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Sports Betting Variance

Sports Betting – Variance

Variance is a major part of analyzing statistics, which is a key element to understand in sports betting.

Variance is a probability distribution curve that applies to anything that has multiple outcomes with fixed probabilities, from coin flips and dice rolls to poker hands and batting averages.

If would be great if we could just win every night, that would be a low variance however that just isn’t how it works, sports betting has very high variance. In fact, you should expect about 10-30 times as much variance betting sports than you would experience betting the stock market. Variance will be very high in the short term and reduce over the long term.

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Smaller Numbers = Higher Variance

It is extremely important to note that thanks to the “law of large numbers”, the fewer games bet, the higher the variance. What does this mean? It means that the chances of winning a lot or losing a lot increases as the number of bets decrease. It also means that over the short run, my picks (and all sports betting in general) has a much higher variance than do other investments (like the stock market). The stock market tends to change very little on a daily basis (usually less than 1%). Meanwhile, your sports betting bankroll will see much larger daily swings (sometimes more than 10%).

Think of it this way. If we flip a coin, we expect to see heads 50% of the time and tails 50% of the time. If we flip a coin 3500 times, we would expect to be very close to 1750 heads and 1750 tails. It would be extremely rare, with 3500 “trials” to vary far from that. But if we flip it 200 times, we are much more likely to vary from the expected 100 heads and 100 tails. It would not be unreasonable to see 60% heads on 200 trials.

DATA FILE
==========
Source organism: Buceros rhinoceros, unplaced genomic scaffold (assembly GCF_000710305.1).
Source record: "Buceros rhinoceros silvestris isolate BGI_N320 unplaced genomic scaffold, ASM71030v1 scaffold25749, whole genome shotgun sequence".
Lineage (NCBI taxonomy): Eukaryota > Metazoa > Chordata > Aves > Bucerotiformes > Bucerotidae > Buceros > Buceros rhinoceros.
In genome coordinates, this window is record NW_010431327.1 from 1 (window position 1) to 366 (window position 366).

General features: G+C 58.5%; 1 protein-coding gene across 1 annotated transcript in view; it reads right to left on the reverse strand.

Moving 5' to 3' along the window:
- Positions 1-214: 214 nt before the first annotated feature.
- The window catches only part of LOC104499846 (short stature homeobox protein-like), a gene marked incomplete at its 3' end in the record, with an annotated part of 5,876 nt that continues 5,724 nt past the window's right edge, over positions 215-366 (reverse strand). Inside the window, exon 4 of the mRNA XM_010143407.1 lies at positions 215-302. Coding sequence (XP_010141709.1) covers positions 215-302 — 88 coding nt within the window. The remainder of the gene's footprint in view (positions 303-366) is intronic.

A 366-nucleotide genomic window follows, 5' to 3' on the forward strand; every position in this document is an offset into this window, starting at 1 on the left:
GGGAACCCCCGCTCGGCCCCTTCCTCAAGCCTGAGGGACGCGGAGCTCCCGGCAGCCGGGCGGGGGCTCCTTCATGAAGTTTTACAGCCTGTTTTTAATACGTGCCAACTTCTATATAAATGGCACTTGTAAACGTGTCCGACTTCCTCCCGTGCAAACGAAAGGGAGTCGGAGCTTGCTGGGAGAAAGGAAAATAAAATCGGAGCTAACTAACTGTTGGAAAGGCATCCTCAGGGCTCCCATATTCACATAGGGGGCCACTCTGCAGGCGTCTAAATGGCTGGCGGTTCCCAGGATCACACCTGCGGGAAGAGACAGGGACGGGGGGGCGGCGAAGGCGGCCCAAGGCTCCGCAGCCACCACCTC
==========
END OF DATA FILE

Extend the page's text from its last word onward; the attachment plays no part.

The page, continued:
Another way to think about this is to compare it to diversification in the stock market. If you index (buy every stock in the market), your yearly return will be relatively stable. But if you load everything you have into just a few stocks, your returns will be much more variable (you can win or lose a lot).

Variance In Sports Performance

Here’s another demonstration of variance using something we are all familiar with: sports.

Dwight Howard is one of the best NBA players in history at hitting shots. He makes 57.8% of his shots. And, if we had to guess what his shooting percentage will be over the next month, or the next week or even the next game, we would be wise to guess around 58%. But, the reality is that his shooting percentage could vary greatly from that expected number, especially over small samples. And of course that is what we see. In the 2010-11 regular season, in the 78 regular-season games in which he played, Howard’s field goal percent per-game ranged from .250 to 1.000.

If you can get to the point where you can truly understand and emotionally cope with the concepts above, you can do very well in sports betting. Just remember, it’s easier said than done! Sign

Categories: Sports